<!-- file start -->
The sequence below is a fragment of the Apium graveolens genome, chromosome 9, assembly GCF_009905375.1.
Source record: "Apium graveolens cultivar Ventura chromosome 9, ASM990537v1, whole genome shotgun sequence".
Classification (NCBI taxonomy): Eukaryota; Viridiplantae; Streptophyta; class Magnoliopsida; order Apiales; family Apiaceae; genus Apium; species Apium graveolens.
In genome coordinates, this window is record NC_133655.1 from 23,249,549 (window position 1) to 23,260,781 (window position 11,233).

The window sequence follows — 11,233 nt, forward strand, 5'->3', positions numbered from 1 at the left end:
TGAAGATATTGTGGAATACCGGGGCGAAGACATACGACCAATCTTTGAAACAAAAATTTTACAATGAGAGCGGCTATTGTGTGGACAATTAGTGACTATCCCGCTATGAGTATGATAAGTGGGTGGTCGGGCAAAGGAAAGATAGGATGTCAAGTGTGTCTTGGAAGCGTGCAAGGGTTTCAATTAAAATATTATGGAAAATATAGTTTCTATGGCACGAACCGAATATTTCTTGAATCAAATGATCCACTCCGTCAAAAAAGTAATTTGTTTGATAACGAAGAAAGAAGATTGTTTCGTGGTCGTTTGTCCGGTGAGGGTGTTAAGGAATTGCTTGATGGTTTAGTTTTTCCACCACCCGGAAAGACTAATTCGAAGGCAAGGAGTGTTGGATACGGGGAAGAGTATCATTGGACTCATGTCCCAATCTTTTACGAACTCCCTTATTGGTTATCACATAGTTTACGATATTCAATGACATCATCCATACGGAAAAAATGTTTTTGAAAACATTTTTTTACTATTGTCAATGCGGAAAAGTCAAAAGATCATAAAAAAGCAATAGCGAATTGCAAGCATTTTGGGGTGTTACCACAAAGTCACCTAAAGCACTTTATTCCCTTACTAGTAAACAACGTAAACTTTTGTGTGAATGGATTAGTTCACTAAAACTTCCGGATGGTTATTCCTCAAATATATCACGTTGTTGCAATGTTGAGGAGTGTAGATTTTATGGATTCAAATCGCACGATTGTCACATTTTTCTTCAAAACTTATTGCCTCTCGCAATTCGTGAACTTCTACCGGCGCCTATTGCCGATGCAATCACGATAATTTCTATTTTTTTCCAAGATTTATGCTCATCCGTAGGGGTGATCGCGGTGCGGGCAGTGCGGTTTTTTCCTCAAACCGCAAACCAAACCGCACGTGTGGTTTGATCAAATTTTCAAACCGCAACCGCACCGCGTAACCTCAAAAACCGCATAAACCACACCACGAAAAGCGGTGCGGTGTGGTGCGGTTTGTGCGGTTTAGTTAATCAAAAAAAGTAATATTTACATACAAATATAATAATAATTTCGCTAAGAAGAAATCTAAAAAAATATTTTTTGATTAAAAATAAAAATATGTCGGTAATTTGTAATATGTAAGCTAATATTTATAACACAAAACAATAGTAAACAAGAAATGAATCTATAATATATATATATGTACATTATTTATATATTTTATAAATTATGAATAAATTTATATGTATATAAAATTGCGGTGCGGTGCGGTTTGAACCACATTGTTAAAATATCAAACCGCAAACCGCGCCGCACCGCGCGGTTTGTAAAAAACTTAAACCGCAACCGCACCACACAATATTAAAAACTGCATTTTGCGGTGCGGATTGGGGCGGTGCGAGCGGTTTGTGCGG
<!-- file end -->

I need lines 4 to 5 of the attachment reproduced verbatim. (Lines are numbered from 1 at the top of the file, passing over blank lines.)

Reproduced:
In genome coordinates, this window is record NC_133655.1 from 23,249,549 (window position 1) to 23,260,781 (window position 11,233).

The window sequence follows — 11,233 nt, forward strand, 5'->3', positions numbered from 1 at the left end: